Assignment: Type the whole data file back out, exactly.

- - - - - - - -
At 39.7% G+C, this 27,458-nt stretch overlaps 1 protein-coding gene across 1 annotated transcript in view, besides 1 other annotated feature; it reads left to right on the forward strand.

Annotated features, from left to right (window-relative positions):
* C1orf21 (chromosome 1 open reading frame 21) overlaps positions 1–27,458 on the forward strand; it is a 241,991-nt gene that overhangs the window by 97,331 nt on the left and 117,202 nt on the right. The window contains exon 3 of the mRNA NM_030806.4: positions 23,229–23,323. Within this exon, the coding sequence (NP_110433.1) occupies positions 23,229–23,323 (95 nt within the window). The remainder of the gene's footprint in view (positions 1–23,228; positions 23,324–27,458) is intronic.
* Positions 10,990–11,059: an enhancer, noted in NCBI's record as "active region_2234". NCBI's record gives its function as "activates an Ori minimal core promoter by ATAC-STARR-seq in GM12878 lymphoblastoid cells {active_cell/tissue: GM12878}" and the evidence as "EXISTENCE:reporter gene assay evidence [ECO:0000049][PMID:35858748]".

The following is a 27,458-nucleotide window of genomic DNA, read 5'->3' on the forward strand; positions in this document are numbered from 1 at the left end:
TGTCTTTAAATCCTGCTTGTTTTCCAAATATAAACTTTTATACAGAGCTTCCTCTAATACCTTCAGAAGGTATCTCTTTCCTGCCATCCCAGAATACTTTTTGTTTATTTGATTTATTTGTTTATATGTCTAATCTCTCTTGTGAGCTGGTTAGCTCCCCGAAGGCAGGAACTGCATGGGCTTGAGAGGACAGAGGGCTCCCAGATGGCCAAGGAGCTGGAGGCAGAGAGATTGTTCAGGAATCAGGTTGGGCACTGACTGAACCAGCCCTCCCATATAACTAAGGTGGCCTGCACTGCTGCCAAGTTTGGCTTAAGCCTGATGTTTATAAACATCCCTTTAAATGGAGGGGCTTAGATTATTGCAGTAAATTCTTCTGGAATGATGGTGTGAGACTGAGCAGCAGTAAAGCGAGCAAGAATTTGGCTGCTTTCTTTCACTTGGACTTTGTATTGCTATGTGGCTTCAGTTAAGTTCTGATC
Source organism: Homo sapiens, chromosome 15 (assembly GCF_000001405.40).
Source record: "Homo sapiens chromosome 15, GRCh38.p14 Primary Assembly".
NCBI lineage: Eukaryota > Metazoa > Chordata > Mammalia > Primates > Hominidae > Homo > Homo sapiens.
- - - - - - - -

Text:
At 39.7% G+C, this 27,458-nt stretch overlaps 1 protein-coding gene across 1 annotated transcript in view, besides 1 other annotated feature; it reads left to right on the forward strand.

Annotated features, from left to right (window-relative positions):
* C1orf21 (chromosome 1 open reading frame 21) overlaps positions 1–27,458 on the forward strand; it is a 241,991-nt gene that overhangs the window by 97,331 nt on the left and 117,202 nt on the right. The window contains exon 3 of the mRNA NM_030806.4: positions 23,229–23,323. Within this exon, the coding sequence (NP_110433.1) occupies positions 23,229–23,323 (95 nt within the window). The remainder of the gene's footprint in view (positions 1–23,228; positions 23,324–27,458) is intronic.
* Positions 10,990–11,059: an enhancer, noted in NCBI's record as "active region_2234". NCBI's record gives its function as "activates an Ori minimal core promoter by ATAC-STARR-seq in GM12878 lymphoblastoid cells {active_cell/tissue: GM12878}" and the evidence as "EXISTENCE:reporter gene assay evidence [ECO:0000049][PMID:35858748]".

The following is a 27,458-nucleotide window of genomic DNA, read 5'->3' on the forward strand; positions in this document are numbered from 1 at the left end:
TGTCTTTAAATCCTGCTTGTTTTCCAAATATAAACTTTTATACAGAGCTTCCTCTAATACCTTCAGAAGGTATCTCTTTCCTGCCATCCCAGAATACTTTTTGTTTATTTGATTTATTTGTTTATATGTCTAATCTCTCTTGTGAGCTGGTTAGCTCCCCGAAGGCAGGAACTGCATGGGCTTGAGAGGACAGAGGGCTCCCAGATGGCCAAGGAGCTGGAGGCAGAGAGATTGTTCAGGAATCAGGTTGGGCACTGACTGAACCAGCCCTCCCATATAACTAAGGTGGCCTGCACTGCTGCCAAGTTTGGCTTAAGCCTGATGTTTATAAACATCCCTTTAAATGGAGGGGCTTAGATTATTGCAGTAAATTCTTCTGGAATGATGGTGTGAGACTGAGCAGCAGTAAAGCGAGCAAGAATTTGGCTGCTTTCTTTCACTTGGACTTTGTATTGCTATGTGGCTTCAGTTAAGTTCTGATC
Source organism: Homo sapiens, chromosome 15 (assembly GCF_000001405.40).
Source record: "Homo sapiens chromosome 15, GRCh38.p14 Primary Assembly".
NCBI lineage: Eukaryota > Metazoa > Chordata > Mammalia > Primates > Hominidae > Homo > Homo sapiens.